Monday, July 09, 2007

The Islam Factor in Pakistan. OK. I will first make the necessary disclaimers: I only visited Islamabad which sets the tone of identity for the whole country, and my talks were mostly at the colleges of the International Islamic University, which is more conservative, and I have only spent 9 days or so, which is 6 days more than the times that Friedman or Kristoff spend in a county on which they make the wildest generalizations, and offer instructions to their people. But I was not fully open during my stay on this question in particular. Prior to my departure to Islamabad, my kind host called me from Pakistan and strongly urged me (for my own safety) to refrain from ever using the words "atheist" or "secular" or "communist." Just to make sure I get the point, he always wrote to me making the same point. The political climate there was more liberalized than I expected: it is not that I met people who were critical of Musharraf. I did not meet any one who was NOT critical of Musharraf. But the liberalized political climate did not extend to the Islam question. I strongly felt that there was excessive obsession with Islam in a country that is overwhelmingly Islamic in religious affiliation. The term of reference was so Islamic in conversations and media that I was ready to embrace the secularism of the Turkish generals. It was always assumed that everybody was Islamic. After one talk, which coincided with the prayer time, my host quickly whisked me away because he did want the audience to notice that I don't pray. I was quite bothered with the too many headlines and news items in Urdu newspapers about Salman Rushdie. Is this really the urgent matter of the day with the country suffering from extreme poverty and a military government? And in my Arabic talk at the Usul Ad-Din College, I made a side mocking remark against Ayman Adh-Dhawahiri, and I noticed in people's faces that they were not pleased with that one remark, although they were quite pleased with my talk about the study of Islam. And I once was pissed. I am VERY bothered when somebody--anybody--tries to suggest that Palestine is an Islamic cause or question. One member of the audience in one talk said just that. I had to tell him: Islamic matter? You think that Palestinian Christians care less about Palestine than Palestine Muslims? I had to tell him that I knew Palestinian Christians who gave their lives for Palestine. George Habash cares less about Palestine that Mr. Muhammad Dahlan? That angers me when I hear it. I did not understand why a majority Muslim country can't relax a bit about the Islam factor. The founder of Pakistan, Muhammad `Ali Jinnah famously advised: "You may belong to any religion, caste or creed that has nothing to do with the business of the state... in due course of time Hindus will cease to be Hindus and Muslims will cease to Muslims- not in a religious sense for that is the personal faith of an individual- but in a political sense as citizens of one state." That is how it should be, I think. Religion in Pakistan has a sense of mission, I felt. I know that the conflict with India has only strengthened the Muslim identity, and that some governments, like that of Zia ul-Haq also exploited religion for political ends, and that Saudi Arabia brought its fanatical ideology with some money in this land. I am not talking about everybody in Pakistan of course, but am commenting on the general political and popular cultures. What is the answer: more secularism of course. Here and there and everywhere. Not colonial secularism, but secularism. And everybody prefaced remarks by "In the name of God..."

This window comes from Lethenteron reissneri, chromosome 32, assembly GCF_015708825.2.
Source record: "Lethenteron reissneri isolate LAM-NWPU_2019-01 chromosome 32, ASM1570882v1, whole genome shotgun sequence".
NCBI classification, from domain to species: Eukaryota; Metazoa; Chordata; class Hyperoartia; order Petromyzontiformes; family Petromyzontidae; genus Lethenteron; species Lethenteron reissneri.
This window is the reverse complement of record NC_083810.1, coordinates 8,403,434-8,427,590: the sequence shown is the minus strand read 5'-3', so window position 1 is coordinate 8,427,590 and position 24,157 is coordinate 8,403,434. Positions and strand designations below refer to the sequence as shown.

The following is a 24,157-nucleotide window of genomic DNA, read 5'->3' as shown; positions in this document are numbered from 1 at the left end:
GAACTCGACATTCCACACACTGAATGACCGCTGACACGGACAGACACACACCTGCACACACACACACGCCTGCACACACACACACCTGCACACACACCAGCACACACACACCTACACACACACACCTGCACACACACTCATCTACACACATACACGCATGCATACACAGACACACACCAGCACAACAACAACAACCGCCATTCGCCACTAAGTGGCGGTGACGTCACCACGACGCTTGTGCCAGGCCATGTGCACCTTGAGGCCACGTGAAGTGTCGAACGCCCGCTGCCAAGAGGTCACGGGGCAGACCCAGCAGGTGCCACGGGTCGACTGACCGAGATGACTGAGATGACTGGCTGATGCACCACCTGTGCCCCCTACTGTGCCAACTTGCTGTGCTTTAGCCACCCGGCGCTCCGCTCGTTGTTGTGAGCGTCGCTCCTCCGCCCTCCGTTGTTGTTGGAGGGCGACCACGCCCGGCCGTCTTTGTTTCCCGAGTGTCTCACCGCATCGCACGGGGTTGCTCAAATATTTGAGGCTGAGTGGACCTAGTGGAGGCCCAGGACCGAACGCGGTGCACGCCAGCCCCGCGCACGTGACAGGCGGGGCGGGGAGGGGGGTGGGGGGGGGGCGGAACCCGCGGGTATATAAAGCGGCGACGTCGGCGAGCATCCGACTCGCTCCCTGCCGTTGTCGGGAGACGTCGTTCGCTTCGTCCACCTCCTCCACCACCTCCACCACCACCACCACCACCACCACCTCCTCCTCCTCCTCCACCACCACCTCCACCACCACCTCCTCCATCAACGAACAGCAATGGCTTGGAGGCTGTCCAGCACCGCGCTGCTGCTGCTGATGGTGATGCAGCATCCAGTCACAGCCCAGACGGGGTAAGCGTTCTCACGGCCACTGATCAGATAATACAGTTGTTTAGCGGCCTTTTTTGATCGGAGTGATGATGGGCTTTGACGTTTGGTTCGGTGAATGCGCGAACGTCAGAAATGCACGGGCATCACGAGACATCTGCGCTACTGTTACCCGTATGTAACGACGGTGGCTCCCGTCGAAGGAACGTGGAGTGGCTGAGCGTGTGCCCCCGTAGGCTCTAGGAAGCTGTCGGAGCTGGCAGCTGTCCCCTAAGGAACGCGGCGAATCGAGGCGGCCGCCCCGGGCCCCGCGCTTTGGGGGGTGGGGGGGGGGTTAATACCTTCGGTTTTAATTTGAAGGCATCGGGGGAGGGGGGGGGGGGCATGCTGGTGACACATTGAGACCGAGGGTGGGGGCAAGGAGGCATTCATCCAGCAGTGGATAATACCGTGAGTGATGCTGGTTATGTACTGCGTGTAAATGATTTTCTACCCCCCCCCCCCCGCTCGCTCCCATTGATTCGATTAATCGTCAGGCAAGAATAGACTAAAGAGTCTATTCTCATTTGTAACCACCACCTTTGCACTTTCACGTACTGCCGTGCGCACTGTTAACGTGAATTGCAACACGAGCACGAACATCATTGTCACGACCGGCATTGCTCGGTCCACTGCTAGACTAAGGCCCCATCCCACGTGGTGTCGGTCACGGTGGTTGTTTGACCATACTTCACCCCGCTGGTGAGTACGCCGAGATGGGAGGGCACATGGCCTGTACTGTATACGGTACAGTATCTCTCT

PS A good example of the problem this obsession with and persecution of Ahmadiyyah sect, among others.
At one point, this professor asked my host: Is he (about me) not the Angry Arab? My host said: oh, no. That is another person. (He was concerned that they will get to read my views of Danish cartoons).